None of those countries was threatened by Brussels: why should Poland?

Nine European countries that prioritized their sovereignty over the EU before Poland

These days, many European media and politicians have been scandalized by the ruling K 3/21 of the Constitutional Court of Poland.

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As you could already read in Counting Stars, this ruling establishes that there are certain points of the EU Treaty that collide with the Constitution of Poland, and that in that collision, the one that prevails is the Constitution. This is not a new attitude on the part of a European country. Other countries have done this before, establishing the primacy of their national law over the Treaty on the Functioning of the European Union (TFEU), the Treaty on the European Union (TEU) and the Court of Justice of the European Union (CJEU). Let’s look some examples pointed out yesterday by Sebastian Kaleta, Polish Deputy Minister of Justice, on his Twitter account. I have looked for each of the sentences (not an easy task, as they are written in different languages). You have the links in the quote of each sentence.

Italy: 1973

On December 18, 1973, in its Sentence 183/1973, the Constitutional Court of Italy established the primacy of Italian law over European law, specifically over the Treaty of Rome of the European Economic Community.

Germany: 1974, 1986, 1993, 2000, 2009, 2010, 2019 and 2020

The biggest criticisms of Poland for the decision of its Constitutional Court have come from Germany. And it just so happens that Germany has been the European country that has most times pointed out the primacy of its national law over European law. The Constitutional Court of Germany established it this way in its following decisions:

In total, the Constitutional Court of Germany has published 19 decisions prioritizing German law over Community law between 1974 and 2020. After what we have just seen, how dare Germany criticize Poland?

Denmark: 1997

In 1998, in its Judgment I 361/1997, the Supreme Court of Justice of Denmark established the primacy of Danish Justice over European law, stating that “Danish courts must consider that a Community act or a rule of Community law based on the jurisprudence of the European Court of Justice is inapplicable in Denmark if the extraordinary situation arises that it can be established with the necessary certainty that the act or rule is based on an application of the Treaty that does not enter into the transfer of sovereignty by virtue of of the Act of Accession.

Czech Republic: 2006 and 2012

On March 8, 2006, the Constitutional Court of the Czech Republic published its Sentence 154/2006 Sb, establishing the primacy of its national law over community law. The judicial decision cited, among other antecedents, four of the decisions of the Constitutional Court of Germany that we have just reviewed. This primacy was reaffirmed by the Czech Constitutional Court in its Decision Pl. ÚS 5/12 on January 31, 2012.

Lithuania: 2006

On March 14, 2006, the Constitutional Court of Lithuania published its Sentence 17/02-24/02-06/03-22/04, which states that in the event of a collision between national and European law, European law must prevail, with one exception: the Constitution of Lithuania.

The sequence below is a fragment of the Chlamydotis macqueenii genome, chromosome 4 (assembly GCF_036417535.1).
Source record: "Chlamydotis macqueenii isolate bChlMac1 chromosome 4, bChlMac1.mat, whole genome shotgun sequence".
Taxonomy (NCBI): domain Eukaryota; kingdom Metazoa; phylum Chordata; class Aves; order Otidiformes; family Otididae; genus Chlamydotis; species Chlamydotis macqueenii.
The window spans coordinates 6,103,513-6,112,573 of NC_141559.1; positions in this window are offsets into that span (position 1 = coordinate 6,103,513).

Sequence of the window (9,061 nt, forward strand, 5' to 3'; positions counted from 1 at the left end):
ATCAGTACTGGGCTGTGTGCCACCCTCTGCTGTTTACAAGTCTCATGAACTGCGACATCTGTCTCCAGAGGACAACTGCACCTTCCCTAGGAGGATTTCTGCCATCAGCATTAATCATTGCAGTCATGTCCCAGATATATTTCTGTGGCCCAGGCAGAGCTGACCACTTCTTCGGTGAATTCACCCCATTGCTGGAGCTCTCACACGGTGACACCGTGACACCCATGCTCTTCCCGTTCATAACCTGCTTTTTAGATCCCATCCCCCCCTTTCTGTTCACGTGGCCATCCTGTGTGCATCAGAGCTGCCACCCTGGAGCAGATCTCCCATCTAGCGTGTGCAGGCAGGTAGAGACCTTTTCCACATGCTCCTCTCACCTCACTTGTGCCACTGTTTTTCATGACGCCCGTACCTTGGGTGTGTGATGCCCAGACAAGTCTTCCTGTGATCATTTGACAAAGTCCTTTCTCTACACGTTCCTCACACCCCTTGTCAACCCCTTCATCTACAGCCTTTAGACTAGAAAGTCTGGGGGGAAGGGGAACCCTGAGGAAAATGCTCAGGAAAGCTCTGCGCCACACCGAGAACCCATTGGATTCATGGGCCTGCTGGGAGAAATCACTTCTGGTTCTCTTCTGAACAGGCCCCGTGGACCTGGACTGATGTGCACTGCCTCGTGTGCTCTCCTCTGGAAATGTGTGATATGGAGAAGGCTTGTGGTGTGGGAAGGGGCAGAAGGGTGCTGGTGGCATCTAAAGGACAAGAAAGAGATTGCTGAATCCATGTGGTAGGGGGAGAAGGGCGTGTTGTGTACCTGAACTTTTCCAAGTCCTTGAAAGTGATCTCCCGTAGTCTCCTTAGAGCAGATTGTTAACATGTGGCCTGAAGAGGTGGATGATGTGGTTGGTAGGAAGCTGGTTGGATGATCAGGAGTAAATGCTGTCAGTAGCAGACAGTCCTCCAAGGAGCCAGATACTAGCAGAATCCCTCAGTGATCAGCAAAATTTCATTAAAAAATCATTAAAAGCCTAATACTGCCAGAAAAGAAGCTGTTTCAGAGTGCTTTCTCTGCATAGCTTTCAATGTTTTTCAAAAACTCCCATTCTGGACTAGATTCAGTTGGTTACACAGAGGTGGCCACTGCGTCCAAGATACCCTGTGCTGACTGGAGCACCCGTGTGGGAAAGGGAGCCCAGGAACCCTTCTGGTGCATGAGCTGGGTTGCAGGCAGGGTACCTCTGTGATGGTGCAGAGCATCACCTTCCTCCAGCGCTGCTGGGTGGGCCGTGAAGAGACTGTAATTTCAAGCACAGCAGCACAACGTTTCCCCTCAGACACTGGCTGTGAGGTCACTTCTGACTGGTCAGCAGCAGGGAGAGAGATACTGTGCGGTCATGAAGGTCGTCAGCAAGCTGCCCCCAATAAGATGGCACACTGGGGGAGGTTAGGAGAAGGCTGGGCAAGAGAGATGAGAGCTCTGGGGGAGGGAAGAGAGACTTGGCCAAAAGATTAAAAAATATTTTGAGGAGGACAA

Belgium: 2016

On April 28, 2016, in its Sentence 62/2016, the Belgian Constitutional Court established limitations to the jurisdiction of the European institutions: “It is true that the Stability Treaty entrusts the European Commission with the task of proposing common principles on the nature, scope and timing of the corrective actions that, if necessary, should be taken to properly route an overall national budget. However, these proposals do not bind the Contracting States, which are free to choose the corrective measures. The ruling added: “The jurisdiction that the Stability Treaty confers on the Court of Justice of the European Union is even more limited.”

Spain: 2020

On December 19, 2019, the CJEU issued its judgment C-502/19 granting immunity to the Catalan separatist leader Oriol Junqueras, sentenced to 13 years in prison and 13 years of absolute disqualification for the crimes of sedition and embezzlement of public funds in relation to to the separatist coup of October 1, 2017 in Catalonia. The CJEU justified its decision in the fact that Junqueras had been elected MEP. In its Special Case 20907/2017, the Supreme Court of Spain contradicted the CJEU, stating: “The text of the first paragraph of Article 9 of the Protocol of Immunities to the Treaty on the Functioning of the European Union refers to national law and we had already indicated that the immunities granted to the members of the Spanish Parliament, all of them refer exclusively to procedural phases prior to the opening of the oral trial.”

France: 2021

On April 21, 2021, the Council of State of France published its Decision No. 393099, establishing the supremacy of the Constitution of the French Republic over the Treaty of the European Union on the general and indiscriminate preservation of all traffic data and Location.

Romania: 2021

On June 22, 2021, the Romanian Constitutional Court published its Decision No. 390/2021 questioning the competences of the CJEU in the field of the judiciary of the member countries.

The European Commission did not threaten any of these nine countries

A striking fact is that none of these nine countries were threatened by the European Commission for prioritizing their constitutions or judicial decisions over European ones. Why is Poland threatened? What kind of democracy is the European Union when Poland is treated so unequally as those nine other countries received?

Photo: Kafkadesk.org.

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